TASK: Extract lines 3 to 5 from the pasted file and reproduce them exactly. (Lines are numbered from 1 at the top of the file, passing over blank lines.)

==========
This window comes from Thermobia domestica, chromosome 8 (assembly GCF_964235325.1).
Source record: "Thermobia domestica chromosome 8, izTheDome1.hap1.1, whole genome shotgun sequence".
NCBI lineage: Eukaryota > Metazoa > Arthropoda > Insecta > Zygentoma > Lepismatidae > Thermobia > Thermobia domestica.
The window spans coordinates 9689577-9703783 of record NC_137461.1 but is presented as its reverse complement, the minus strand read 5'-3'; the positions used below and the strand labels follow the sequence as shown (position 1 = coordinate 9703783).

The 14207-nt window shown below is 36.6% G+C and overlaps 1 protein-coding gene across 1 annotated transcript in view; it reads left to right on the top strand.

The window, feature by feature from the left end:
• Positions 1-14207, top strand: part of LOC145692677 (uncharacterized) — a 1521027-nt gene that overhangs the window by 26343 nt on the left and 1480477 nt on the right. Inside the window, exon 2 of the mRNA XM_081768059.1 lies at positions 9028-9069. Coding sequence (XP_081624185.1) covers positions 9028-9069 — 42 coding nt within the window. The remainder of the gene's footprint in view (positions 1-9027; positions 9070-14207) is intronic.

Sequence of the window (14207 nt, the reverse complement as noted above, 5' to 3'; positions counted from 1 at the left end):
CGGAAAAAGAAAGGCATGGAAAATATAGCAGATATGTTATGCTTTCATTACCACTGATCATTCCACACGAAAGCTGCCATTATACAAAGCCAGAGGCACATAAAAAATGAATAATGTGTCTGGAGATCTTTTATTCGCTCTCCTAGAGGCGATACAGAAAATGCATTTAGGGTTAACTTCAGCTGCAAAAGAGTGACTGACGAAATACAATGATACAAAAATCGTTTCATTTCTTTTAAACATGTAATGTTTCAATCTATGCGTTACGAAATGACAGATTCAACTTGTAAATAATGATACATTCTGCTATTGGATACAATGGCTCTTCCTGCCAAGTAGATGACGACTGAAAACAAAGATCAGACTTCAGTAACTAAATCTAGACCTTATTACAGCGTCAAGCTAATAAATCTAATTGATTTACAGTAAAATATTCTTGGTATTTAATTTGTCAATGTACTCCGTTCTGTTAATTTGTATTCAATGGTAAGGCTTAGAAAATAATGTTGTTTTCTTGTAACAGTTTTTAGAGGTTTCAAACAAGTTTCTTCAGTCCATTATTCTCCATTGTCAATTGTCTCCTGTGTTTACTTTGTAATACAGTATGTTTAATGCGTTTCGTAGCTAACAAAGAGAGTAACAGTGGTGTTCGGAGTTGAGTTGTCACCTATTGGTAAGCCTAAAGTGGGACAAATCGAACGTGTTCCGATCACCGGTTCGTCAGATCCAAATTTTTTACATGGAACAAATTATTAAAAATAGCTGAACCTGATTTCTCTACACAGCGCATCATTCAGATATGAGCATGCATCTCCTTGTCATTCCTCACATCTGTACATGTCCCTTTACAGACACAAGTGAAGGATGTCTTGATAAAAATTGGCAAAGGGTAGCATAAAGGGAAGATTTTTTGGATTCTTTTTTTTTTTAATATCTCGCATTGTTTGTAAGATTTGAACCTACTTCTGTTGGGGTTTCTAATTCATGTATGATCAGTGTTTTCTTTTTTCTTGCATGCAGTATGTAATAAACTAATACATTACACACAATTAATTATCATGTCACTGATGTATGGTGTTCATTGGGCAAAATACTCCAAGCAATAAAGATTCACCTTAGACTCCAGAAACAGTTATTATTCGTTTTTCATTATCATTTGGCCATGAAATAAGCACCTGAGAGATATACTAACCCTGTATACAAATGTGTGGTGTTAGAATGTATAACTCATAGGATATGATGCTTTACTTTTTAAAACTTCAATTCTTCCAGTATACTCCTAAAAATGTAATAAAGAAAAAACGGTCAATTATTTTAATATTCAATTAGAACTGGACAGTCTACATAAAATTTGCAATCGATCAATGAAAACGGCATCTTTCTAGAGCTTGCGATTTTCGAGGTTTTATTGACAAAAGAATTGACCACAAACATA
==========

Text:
NCBI lineage: Eukaryota > Metazoa > Arthropoda > Insecta > Zygentoma > Lepismatidae > Thermobia > Thermobia domestica.
The window spans coordinates 9689577-9703783 of record NC_137461.1 but is presented as its reverse complement, the minus strand read 5'-3'; the positions used below and the strand labels follow the sequence as shown (position 1 = coordinate 9703783).

The 14207-nt window shown below is 36.6% G+C and overlaps 1 protein-coding gene across 1 annotated transcript in view; it reads left to right on the top strand.